Category Archives: animation

BRUTE! interview in Full Moon music magazine.


was approached by leading Czech indie music magazine, Full Moon, to give an interview about my work with KMFDM, Massive Attack and others.

You can check out the full interview here or read the edited translation here (my replies in bold):



1) I’m just looking at the Martin’s great painting The Great Day of His Wrath and I am still fascinating by it – by its emotional power and magnificence. What’s the strongest thing on it for you?


I first saw it in London and was blown away by its physical size. It’s very ominous and standing next to it made me feel inconsequential that I kept dodging looks at it over my shoulder as we were viewing other works in the same gallery. The shadows are so deep that they feel like yawning chasms ready to suck you in and the sense of apocalyptic scale increases the feeling of vertiginous dread. Martin takes snippets of dreams and then cranks them up to 11.

2) I read that your father was a landscape painter – was it him who took you to the world of art and paintings for the first time?


My father was a well-known sea- and landscape painter (as well as an accomplished musician) but I don’t remember him being an avid visitor of exhibitions that much. He took up to the galleries in Liverpool once or twice but neither my brother or I were interested in classical art and sculpture so I guess he gave up. However, he had an astounding collection of art and architecture books which, along with the comics and magazines I grew up with, formed the basis for much of the work I do today. I can remember him teaching me the basics of light, shade and perspective at a very early age but he seemed to let me get on with it after that and concentrated more on trying to get my brother to learn an instrument. Not that I needed any encouragement: no-one could stop me drawing.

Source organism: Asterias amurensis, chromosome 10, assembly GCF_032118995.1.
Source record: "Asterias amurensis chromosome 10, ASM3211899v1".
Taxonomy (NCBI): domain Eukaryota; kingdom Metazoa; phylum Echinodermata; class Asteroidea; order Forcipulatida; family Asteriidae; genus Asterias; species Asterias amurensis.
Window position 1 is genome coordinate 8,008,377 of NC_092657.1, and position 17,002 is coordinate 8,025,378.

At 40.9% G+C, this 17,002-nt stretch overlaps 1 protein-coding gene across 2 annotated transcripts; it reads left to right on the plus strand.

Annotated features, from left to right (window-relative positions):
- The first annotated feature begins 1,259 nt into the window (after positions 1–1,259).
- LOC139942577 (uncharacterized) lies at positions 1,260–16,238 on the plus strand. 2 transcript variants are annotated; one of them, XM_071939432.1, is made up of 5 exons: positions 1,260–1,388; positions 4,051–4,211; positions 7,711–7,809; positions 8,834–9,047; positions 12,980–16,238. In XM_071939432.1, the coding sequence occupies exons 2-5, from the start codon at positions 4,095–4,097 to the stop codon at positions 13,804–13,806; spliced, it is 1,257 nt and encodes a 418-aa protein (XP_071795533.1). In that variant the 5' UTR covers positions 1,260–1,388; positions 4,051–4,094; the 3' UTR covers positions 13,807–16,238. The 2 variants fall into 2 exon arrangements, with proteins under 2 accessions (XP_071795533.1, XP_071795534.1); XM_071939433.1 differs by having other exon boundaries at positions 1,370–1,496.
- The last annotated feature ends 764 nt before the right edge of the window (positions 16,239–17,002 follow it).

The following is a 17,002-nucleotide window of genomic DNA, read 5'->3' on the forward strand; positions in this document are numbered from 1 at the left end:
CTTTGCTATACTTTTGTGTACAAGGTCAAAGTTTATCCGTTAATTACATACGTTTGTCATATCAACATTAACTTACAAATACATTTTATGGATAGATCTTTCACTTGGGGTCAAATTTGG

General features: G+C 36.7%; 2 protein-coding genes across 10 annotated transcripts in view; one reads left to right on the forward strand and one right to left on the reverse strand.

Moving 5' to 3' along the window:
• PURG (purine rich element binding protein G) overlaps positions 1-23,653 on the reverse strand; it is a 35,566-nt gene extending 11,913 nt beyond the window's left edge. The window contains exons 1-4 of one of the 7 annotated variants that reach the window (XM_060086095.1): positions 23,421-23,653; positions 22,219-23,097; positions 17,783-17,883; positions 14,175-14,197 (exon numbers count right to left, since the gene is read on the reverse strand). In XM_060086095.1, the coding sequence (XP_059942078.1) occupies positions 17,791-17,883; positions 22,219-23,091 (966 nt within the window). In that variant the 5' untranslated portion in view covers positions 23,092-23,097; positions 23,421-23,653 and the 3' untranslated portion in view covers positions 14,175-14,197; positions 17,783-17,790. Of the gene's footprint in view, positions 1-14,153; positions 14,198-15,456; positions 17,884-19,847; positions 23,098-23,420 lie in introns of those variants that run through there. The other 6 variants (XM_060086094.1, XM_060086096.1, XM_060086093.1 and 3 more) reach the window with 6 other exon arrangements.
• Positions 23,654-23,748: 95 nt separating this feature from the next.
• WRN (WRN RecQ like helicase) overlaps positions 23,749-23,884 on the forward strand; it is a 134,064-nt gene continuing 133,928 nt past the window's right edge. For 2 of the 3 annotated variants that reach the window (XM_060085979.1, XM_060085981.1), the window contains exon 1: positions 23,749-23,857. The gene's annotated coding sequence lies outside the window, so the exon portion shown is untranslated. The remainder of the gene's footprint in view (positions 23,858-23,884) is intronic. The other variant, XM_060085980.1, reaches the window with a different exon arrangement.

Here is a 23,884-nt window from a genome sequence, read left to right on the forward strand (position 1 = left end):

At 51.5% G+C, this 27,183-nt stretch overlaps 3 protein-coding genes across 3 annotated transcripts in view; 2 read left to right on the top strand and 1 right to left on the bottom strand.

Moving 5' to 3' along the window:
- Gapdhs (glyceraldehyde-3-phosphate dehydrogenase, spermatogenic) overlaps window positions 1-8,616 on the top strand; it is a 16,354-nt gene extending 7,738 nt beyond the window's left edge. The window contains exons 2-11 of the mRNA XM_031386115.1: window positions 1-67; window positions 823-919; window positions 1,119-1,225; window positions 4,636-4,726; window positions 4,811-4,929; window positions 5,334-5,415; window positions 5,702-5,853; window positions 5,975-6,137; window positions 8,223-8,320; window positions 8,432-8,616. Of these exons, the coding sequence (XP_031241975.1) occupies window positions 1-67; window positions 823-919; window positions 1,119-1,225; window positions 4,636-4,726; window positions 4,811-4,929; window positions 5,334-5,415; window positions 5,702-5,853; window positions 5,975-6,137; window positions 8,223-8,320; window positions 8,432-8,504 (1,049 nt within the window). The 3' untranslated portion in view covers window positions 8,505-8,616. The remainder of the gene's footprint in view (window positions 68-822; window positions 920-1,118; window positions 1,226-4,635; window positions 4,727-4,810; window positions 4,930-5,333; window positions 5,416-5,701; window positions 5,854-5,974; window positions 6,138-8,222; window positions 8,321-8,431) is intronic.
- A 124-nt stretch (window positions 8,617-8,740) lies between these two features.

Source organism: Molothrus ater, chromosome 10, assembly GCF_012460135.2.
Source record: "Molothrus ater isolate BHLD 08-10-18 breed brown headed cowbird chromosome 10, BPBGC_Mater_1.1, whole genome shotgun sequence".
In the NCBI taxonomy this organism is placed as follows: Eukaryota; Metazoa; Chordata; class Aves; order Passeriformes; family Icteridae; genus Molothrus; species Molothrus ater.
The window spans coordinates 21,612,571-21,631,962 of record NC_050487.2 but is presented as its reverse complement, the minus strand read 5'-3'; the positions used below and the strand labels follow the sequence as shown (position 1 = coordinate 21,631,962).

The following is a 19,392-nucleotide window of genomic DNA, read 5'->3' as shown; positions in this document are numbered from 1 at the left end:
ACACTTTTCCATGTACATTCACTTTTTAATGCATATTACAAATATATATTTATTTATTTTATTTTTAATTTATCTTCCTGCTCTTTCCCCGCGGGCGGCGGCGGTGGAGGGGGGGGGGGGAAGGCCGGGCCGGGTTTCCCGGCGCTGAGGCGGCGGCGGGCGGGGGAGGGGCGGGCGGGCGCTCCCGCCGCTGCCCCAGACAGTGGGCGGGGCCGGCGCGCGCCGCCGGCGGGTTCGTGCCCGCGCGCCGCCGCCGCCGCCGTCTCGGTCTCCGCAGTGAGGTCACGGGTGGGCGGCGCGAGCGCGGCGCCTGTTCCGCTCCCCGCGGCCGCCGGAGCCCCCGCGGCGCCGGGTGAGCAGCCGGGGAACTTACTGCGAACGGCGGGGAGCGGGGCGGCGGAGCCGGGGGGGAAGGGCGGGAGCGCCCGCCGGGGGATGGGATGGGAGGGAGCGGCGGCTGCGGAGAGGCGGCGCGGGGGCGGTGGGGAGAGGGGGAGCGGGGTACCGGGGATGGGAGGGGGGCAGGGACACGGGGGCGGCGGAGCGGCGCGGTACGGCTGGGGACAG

3) I noticed that you’re interested in russian constructivists and the italian futurists – are you a fan of architecture? Does it inspire you in your work somehow? I just finished reading a book about Fritz Lang’s Metropolis this weekend and everebody must see that this huge piece of art is very timeless movie which is still inspiring even today. Have you seen it?


 I love Cubist and brutalist structures as well as early 20th century skyscrapers and constructivist architecture, especially Malevitch’s Suprematist sculptures and the work of Futurist Alberto St, Elia. In the past couple of years, I’ve taught myself the basics in 3D design and create my own cities and streets for use as backgrounds and in computer game design. I designed most of the buildings in the ZPC game I did back in the 90s, creating hundreds of texture maps and level designs. Metropolis is one of my favourite German Expressionist films and, along with such films as M and Cabinet of Dr, Caligari, inspired much of the work I did  for that title. I find the silhouettes of tall buildings rising from the city smog to be highly evocative.
4) I saw some your new ilustration for tour for KMFDM band with some army vehicle – can you just describe it more?


The vehicle I created for the sleeve was a hybrid of several different types of riot vehicle which I morphed together in Photoshop before redrawing it in ink. I wanted it to look funkier and contain some of the fun feeling one gets from a tour bus whilst still retaining the killer lines.